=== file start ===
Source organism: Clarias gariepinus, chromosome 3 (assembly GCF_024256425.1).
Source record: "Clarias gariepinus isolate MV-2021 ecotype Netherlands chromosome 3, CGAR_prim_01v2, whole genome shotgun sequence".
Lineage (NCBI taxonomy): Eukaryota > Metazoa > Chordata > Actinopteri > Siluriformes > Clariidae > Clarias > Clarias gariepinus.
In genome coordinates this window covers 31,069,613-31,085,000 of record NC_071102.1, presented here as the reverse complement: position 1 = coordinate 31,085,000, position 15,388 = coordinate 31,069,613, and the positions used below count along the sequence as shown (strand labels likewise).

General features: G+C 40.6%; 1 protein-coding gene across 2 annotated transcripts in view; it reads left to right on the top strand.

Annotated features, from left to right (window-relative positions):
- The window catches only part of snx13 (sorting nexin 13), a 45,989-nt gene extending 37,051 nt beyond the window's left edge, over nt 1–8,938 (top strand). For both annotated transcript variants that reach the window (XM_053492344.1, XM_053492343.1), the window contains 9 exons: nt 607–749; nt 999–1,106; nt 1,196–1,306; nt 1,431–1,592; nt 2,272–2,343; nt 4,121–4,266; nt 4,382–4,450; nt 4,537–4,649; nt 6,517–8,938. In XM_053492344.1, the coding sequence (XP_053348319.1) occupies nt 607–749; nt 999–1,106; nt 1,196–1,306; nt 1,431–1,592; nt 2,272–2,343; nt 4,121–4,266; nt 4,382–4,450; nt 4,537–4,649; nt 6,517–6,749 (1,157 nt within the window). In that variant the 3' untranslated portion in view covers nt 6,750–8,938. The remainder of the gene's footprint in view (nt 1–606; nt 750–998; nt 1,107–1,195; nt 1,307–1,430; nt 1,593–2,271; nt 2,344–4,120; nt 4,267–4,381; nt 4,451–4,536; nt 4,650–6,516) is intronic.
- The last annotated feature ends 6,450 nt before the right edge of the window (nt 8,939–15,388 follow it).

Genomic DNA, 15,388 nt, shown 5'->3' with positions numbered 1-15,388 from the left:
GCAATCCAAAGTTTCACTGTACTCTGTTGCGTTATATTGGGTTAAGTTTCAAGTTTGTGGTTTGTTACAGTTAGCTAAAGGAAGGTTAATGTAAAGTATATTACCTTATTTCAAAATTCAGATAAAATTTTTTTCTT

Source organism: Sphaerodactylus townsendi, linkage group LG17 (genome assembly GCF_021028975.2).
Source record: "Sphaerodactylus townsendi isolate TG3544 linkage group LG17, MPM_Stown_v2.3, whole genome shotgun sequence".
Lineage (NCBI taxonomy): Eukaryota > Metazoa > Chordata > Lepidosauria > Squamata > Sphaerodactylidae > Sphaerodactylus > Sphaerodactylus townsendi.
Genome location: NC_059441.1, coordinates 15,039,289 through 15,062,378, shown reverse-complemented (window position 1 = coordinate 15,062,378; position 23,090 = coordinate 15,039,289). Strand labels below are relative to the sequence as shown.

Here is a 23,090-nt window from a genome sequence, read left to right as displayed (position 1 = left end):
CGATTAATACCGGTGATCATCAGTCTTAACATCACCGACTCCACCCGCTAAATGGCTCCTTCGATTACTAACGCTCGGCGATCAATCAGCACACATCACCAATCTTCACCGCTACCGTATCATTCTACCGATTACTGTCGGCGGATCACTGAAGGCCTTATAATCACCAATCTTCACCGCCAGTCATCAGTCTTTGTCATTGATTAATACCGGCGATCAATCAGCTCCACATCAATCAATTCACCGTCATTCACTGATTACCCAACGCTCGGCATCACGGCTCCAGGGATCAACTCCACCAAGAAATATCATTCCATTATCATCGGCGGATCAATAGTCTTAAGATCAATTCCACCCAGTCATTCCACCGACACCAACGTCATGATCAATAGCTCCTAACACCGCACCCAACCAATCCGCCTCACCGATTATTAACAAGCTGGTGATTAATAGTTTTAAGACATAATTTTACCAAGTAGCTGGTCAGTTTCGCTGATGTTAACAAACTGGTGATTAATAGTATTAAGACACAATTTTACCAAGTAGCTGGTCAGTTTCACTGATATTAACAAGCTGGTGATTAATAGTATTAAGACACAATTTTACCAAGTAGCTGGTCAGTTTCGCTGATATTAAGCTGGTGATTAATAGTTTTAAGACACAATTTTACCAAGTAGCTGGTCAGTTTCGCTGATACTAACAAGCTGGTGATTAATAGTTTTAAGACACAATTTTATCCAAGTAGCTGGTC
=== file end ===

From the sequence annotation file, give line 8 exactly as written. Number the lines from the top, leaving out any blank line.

- The last annotated feature ends 6,450 nt before the right edge of the window (nt 8,939–15,388 follow it).